The government of Mongolia has already joined forces with some of the biggest brands across the globe in a wide range of sectors, from digital infrastructure to renewable energy, and emerging technologies, to unlock the endless opportunities our country has to offer. These are not only exciting investment opportunities for international businesses seeking to expand their market, but they also have tangible benefits for our people and our economy. When businesses help connect Mongolia to the global market, our citizens are also taken on this exciting journey. 

Through joint, private-public ventures, we are ensuring that all segments of society are equipped with the skills and the infrastructure to capitalize on our economic growth. One recent example is the partnership with Starlink, which can enable millions of internet users in Mongolia to have access to high-speed internet. This historic collaboration underscores Mongolia’s commitment to technological advancements and positions Mongolia at the front of digital innovation. 

The WEF’s Global Risk Report 2024 included lack of economic opportunity, pollution, and cyber insecurity as top threats. How are Mongolian leaders navigating these issues? What can we expect in terms of policy changes this year?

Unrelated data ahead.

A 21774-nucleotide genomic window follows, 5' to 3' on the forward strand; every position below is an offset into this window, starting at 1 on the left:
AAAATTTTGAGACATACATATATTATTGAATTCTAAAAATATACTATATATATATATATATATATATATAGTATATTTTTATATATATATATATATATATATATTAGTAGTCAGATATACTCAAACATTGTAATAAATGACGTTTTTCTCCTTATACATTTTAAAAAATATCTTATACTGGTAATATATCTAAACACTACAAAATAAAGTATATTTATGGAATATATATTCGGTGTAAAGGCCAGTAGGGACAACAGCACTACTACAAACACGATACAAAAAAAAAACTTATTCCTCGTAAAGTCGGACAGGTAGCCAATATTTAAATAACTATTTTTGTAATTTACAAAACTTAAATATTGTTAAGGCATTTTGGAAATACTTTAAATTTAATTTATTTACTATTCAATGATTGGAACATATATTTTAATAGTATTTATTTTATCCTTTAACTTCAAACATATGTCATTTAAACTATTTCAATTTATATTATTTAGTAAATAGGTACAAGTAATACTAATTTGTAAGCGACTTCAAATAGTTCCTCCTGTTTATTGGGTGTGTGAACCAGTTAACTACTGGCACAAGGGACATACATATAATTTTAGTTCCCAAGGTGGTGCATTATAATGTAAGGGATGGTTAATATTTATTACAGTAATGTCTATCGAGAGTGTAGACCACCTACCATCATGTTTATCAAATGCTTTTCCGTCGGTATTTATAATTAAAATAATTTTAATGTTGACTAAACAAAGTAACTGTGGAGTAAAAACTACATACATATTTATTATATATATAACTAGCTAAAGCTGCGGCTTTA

Through Mongolia’s flagship economic plan, the “New Recovery Policy,” Mongolia’s economy experienced a remarkable post-pandemic recovery, and projects to expand by 6.8 percent in 2024.

Also, Mongolia’s strong debt management strategy was highlighted recently through the government of Mongolia’s full repayment of the $200 million “Samurai” bond. This gives confidence to new investors and shows the world that Mongolia stands by its financial commitments and is ready for further investment. 

Keeping Mongolia’s cyber and information space secure from external threats is a priority of the government’s “Vision 2050” long-term development plan. The government will develop a system to reduce technological dependence on other countries and strengthen our capacity. Keeping our citizens and our country safe online will become an increasingly pivotal role of the state in this digital age. 

Mongolian leaders are joined by other global leaders at Davos. What does Mongolia hope to achieve from this year’s Davos gathering?

The Forum stands as a pivotal moment for Mongolia, providing a platform where our leaders converge with global counterparts to further diplomatic objectives and advance Mongolia as an investment destination. 

Culturally, we aim to position Mongolia as a Global Ambassador, showcasing the richness of our heritage and our contemporary arts. This year’s Davos gathering provides a stage to not only strengthen cultural ties but also leave a mark that transcends the diplomatic arena and resonates with people worldwide.